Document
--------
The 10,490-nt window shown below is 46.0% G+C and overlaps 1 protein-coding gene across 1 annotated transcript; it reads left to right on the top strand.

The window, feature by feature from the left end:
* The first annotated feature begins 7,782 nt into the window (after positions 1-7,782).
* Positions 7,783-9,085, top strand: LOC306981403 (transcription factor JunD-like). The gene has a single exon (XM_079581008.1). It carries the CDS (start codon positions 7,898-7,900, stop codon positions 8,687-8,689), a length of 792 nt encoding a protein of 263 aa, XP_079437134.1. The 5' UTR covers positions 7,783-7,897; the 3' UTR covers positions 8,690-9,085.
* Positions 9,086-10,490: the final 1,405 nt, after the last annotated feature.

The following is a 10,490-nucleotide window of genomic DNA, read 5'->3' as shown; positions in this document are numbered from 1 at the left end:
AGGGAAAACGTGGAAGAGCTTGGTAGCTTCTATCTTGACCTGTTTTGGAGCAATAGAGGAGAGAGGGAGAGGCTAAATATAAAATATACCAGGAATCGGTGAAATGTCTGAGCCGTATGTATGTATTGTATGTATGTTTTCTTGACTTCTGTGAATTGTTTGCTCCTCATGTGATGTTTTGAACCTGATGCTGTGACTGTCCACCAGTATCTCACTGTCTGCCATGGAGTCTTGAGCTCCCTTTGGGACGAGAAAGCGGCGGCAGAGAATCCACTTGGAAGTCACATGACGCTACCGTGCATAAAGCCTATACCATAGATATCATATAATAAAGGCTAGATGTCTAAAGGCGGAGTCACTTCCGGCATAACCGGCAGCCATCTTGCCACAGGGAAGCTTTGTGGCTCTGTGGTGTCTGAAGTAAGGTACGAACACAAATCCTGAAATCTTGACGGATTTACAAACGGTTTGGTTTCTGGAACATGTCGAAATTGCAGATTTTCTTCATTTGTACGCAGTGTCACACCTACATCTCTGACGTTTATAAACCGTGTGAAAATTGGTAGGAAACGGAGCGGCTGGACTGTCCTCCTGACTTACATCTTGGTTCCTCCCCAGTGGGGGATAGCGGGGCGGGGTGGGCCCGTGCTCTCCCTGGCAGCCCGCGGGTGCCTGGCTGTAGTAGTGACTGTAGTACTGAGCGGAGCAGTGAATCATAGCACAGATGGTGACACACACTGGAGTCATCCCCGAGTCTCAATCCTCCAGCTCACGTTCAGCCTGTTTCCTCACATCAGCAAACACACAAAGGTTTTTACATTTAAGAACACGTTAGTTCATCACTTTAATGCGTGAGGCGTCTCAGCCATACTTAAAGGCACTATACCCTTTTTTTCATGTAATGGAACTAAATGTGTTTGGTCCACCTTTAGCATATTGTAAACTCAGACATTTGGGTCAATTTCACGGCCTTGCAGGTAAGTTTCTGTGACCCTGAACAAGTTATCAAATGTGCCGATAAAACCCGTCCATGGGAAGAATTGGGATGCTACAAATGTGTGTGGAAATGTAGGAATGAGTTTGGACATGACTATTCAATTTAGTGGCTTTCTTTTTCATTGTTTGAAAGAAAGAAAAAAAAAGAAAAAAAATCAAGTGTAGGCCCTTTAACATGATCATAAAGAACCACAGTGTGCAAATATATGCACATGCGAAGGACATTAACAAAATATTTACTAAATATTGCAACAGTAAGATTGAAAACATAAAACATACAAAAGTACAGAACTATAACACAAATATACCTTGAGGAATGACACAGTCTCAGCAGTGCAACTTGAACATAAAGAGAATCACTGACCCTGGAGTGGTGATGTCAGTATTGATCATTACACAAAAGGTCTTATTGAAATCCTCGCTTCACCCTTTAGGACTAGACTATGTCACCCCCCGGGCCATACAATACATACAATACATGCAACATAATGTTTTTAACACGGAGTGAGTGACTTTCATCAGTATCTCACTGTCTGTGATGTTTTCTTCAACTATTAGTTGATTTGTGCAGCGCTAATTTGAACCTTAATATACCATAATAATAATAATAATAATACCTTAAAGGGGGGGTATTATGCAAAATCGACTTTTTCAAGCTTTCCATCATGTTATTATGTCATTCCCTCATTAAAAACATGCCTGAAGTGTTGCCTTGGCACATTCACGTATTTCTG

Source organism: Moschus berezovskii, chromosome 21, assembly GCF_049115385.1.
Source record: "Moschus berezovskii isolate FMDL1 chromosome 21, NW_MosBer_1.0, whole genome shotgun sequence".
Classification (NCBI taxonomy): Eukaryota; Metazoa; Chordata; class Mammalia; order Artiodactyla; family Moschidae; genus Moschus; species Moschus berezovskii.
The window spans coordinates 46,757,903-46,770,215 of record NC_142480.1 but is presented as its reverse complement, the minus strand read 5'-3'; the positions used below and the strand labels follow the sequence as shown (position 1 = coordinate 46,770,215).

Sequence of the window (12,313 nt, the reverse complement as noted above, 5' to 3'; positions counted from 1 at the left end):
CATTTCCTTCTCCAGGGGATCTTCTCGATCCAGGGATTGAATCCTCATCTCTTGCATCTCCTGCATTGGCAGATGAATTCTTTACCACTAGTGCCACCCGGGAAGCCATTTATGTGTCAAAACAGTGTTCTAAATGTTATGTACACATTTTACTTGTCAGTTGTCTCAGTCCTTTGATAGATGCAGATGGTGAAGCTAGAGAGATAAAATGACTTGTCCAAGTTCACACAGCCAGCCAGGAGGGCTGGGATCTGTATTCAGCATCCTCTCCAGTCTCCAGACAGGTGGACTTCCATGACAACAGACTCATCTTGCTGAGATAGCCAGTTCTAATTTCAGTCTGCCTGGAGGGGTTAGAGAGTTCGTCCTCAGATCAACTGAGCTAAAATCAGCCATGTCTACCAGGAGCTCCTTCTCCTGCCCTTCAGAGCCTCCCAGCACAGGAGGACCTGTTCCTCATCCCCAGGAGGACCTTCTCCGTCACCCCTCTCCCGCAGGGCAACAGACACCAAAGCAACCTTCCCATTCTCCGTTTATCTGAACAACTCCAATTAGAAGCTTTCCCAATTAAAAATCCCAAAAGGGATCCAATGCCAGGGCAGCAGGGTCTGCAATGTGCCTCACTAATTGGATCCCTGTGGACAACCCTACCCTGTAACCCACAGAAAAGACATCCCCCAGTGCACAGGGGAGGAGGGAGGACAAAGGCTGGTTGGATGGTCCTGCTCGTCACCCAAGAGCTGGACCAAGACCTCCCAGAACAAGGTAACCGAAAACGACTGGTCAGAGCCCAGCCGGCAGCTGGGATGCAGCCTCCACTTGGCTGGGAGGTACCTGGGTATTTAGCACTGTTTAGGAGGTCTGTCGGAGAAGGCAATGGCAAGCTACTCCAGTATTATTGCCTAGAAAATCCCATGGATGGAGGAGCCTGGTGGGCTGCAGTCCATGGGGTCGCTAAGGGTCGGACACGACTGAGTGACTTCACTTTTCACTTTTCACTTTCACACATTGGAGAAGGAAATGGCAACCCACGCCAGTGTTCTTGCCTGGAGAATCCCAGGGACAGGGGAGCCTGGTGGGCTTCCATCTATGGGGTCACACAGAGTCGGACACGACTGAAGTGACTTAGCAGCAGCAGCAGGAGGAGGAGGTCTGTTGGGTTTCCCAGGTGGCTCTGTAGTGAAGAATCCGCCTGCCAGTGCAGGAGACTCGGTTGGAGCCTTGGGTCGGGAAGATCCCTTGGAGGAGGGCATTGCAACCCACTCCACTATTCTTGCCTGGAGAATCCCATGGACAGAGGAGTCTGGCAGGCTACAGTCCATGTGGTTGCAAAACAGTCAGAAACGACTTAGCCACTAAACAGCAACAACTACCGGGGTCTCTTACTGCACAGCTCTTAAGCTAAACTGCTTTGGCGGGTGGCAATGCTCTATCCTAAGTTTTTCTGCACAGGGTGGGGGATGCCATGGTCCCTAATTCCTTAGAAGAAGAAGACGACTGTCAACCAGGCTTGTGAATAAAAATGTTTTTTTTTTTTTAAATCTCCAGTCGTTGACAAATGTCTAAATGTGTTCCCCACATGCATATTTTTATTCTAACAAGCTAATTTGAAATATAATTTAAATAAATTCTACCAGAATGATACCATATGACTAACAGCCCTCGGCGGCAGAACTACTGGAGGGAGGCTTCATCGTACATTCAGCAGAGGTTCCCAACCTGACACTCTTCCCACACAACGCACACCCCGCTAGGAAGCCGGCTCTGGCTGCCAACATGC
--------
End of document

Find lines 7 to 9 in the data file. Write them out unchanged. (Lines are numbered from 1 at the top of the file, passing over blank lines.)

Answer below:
AGGGAAAACGTGGAAGAGCTTGGTAGCTTCTATCTTGACCTGTTTTGGAGCAATAGAGGAGAGAGGGAGAGGCTAAATATAAAATATACCAGGAATCGGTGAAATGTCTGAGCCGTATGTATGTATTGTATGTATGTTTTCTTGACTTCTGTGAATTGTTTGCTCCTCATGTGATGTTTTGAACCTGATGCTGTGACTGTCCACCAGTATCTCACTGTCTGCCATGGAGTCTTGAGCTCCCTTTGGGACGAGAAAGCGGCGGCAGAGAATCCACTTGGAAGTCACATGACGCTACCGTGCATAAAGCCTATACCATAGATATCATATAATAAAGGCTAGATGTCTAAAGGCGGAGTCACTTCCGGCATAACCGGCAGCCATCTTGCCACAGGGAAGCTTTGTGGCTCTGTGGTGTCTGAAGTAAGGTACGAACACAAATCCTGAAATCTTGACGGATTTACAAACGGTTTGGTTTCTGGAACATGTCGAAATTGCAGATTTTCTTCATTTGTACGCAGTGTCACACCTACATCTCTGACGTTTATAAACCGTGTGAAAATTGGTAGGAAACGGAGCGGCTGGACTGTCCTCCTGACTTACATCTTGGTTCCTCCCCAGTGGGGGATAGCGGGGCGGGGTGGGCCCGTGCTCTCCCTGGCAGCCCGCGGGTGCCTGGCTGTAGTAGTGACTGTAGTACTGAGCGGAGCAGTGAATCATAGCACAGATGGTGACACACACTGGAGTCATCCCCGAGTCTCAATCCTCCAGCTCACGTTCAGCCTGTTTCCTCACATCAGCAAACACACAAAGGTTTTTACATTTAAGAACACGTTAGTTCATCACTTTAATGCGTGAGGCGTCTCAGCCATACTTAAAGGCACTATACCCTTTTTTTCATGTAATGGAACTAAATGTGTTTGGTCCACCTTTAGCATATTGTAAACTCAGACATTTGGGTCAATTTCACGGCCTTGCAGGTAAGTTTCTGTGACCCTGAACAAGTTATCAAATGTGCCGATAAAACCCGTCCATGGGAAGAATTGGGATGCTACAAATGTGTGTGGAAATGTAGGAATGAGTTTGGACATGACTATTCAATTTAGTGGCTTTCTTTTTCATTGTTTGAAAGAAAGAAAAAAAAAGAAAAAAAATCAAGTGTAGGCCCTTTAACATGATCATAAAGAACCACAGTGTGCAAATATATGCACATGCGAAGGACATTAACAAAATATTTACTAAATATTGCAACAGTAAGATTGAAAACATAAAACATACAAAAGTACAGAACTATAACACAAATATACCTTGAGGAATGACACAGTCTCAGCAGTGCAACTTGAACATAAAGAGAATCACTGACCCTGGAGTGGTGATGTCAGTATTGATCATTACACAAAAGGTCTTATTGAAATCCTCGCTTCACCCTTTAGGACTAGACTATGTCACCCCCCGGGCCATACAATACATACAATACATGCAACATAATGTTTTTAACACGGAGTGAGTGACTTTCATCAGTATCTCACTGTCTGTGATGTTTTCTTCAACTATTAGTTGATTTGTGCAGCGCTAATTTGAACCTTAATATACCATAATAATAATAATAATAATACCTTAAAGGGGGGGTATTATGCAAAATCGACTTTTTCAAGCTTTCCATCATGTTATTATGTCATTCCCTCATTAAAAACATGCCTGAAGTGTTGCCTTGGCACATTCACGTATTTCTG

Source organism: Moschus berezovskii, chromosome 21, assembly GCF_049115385.1.
Source record: "Moschus berezovskii isolate FMDL1 chromosome 21, NW_MosBer_1.0, whole genome shotgun sequence".